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(Beginning of Book Z of Metaphysics: Ens dicitur multipliciter (“The word being is said in several senses”) Latin manuscript (translated from the Greek) of the 14th century.)

In philosophy, metaphysics refers to the knowledge of the world, of things or processes as they exist “beyond” and independently of the sensory experience we have of them, but it takes different meanings according to the times and according to authors. Far away from normative sciences like ethics, metaphysics is a philosophical science that first questions the existence of things or events as they appear to us, and then attempts to describe and explain what really exists.

Aristotle defines for the first time this “science” which has not yet a name by qualifying it as “first philosophy”, first in importance and in dignity. Its object is general and abstract notions such as the substance of things and their predicates (quality, quantity, relation). For Kant “Metaphysics is the science that contains the first foundations of what human knowledge grasps. It is the science of the principles of being and not the principles of knowledge. It aims to rise to the knowledge of the “suprasensible” in which it cuts across the field of “theology”.

Nowadays, metaphysics is an equivocal notion that covers both the science of realities that escape the senses and the knowledge of what things are in themselves, independently of our representations. Defined as the science of what exists outside sensible experience, metaphysics is opposed to physics and concerns entities or processes considered immaterial and invisible (the soul, God, the “life force”, etc.). ). Defined as knowledge of what things are in themselves, metaphysics is opposed to the empirical knowledge of phenomena as they appear to us and may cover a part of the field of science. It is in this case associated with a so-called “realistic” conception of knowledge and qualifies the ontological scope of theories (philosophical or scientific).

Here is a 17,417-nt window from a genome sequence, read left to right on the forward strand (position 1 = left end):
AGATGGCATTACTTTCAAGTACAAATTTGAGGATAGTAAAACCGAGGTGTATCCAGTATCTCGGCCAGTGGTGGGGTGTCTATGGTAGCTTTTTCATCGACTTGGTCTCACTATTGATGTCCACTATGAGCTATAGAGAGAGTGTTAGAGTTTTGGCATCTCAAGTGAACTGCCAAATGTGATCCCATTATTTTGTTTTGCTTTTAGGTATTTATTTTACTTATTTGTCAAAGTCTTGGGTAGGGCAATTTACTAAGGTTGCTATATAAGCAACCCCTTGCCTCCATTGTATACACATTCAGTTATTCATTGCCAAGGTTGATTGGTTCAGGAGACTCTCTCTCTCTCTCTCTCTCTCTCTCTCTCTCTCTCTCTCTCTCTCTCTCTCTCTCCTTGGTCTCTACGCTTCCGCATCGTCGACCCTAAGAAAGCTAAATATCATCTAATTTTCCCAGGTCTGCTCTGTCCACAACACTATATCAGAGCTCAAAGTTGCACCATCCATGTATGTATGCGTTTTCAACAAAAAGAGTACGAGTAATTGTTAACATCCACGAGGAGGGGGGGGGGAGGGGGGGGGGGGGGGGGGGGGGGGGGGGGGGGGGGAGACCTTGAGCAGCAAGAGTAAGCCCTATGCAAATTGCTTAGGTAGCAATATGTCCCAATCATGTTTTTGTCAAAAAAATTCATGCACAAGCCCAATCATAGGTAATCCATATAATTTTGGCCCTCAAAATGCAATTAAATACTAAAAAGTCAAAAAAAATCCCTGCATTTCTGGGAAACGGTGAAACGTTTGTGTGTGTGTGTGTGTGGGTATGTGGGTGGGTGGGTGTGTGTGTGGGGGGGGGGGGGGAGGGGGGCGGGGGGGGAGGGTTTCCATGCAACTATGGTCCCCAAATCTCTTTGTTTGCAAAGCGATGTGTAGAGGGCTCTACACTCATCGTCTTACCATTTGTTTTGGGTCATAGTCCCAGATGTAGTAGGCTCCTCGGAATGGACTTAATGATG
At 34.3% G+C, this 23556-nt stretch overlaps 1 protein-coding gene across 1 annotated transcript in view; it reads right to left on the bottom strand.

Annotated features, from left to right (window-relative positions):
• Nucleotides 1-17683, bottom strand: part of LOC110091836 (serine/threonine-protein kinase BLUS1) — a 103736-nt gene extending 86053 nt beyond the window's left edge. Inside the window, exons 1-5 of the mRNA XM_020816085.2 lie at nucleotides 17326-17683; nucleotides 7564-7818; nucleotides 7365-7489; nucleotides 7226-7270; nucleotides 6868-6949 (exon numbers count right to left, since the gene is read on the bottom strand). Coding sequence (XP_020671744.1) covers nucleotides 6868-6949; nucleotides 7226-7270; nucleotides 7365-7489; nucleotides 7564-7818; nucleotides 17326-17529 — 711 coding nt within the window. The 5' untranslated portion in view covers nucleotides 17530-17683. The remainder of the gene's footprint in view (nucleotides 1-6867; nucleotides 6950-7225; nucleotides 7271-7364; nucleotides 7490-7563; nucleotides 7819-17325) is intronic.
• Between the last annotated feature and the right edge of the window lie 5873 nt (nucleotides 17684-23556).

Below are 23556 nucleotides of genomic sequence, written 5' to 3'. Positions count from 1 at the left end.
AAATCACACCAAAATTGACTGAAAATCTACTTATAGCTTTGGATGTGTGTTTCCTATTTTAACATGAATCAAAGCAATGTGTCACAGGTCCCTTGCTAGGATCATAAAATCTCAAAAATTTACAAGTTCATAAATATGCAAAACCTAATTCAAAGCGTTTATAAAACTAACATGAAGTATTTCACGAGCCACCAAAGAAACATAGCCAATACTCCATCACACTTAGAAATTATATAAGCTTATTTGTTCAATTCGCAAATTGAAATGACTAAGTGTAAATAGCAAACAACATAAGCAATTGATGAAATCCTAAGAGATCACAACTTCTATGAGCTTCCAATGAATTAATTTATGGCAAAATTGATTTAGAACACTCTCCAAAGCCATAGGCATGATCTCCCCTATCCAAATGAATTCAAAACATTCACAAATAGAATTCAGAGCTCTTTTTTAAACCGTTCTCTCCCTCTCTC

We usually distinguish these two versions of metaphysics. The first developed from Antiquity and the Middle Ages, the second from the modern period.


Etymologically, the word consists of μετα and φυσικά (metaphusikè), “nature” and its study, “physics”; and a Greek preposition μετά metá in the sense as imprecise since it can mean: “in the middle, among, with, between, beyond, after”. It is this latter meaning that explains the appearance of the word.

The collection of writings of Aristotle (-384, -322) elaborated by Andronicos of Rhodes around 60 BC separated the books phusikè achroasis (Lessons of Physics), on the nature, and those who came after, meta ta phusika, Metaphysics. The word meta-physics thus had a merely editorial meaning: the books of Aristotle that come after those he devoted to physics (meta ta Phusika). But the Platonists wanted to see the discipline that deals with realities beyond physics. Thus, Simplicius, around 535:

“The discipline which considers the realities entirely separated from matter and the pure activity of the intellect in action and of the intellect in power, that which is elevated to it by reason of activity, all this they call theology first philosophy and metaphysics, since this is beyond physical realities “(Commentary on Aristotle’s “Physics”, I, 21).

Medieval scholasticism has forged the term through usage, giving the meaning of “beyond physics” under which we now recognize metaphysics. If metaphysics owes its structure to “overrun” of being in the direction of being Heidegger tells us, she immediately covers this root by transposing into being and becomes the first search of them, that is to say, God.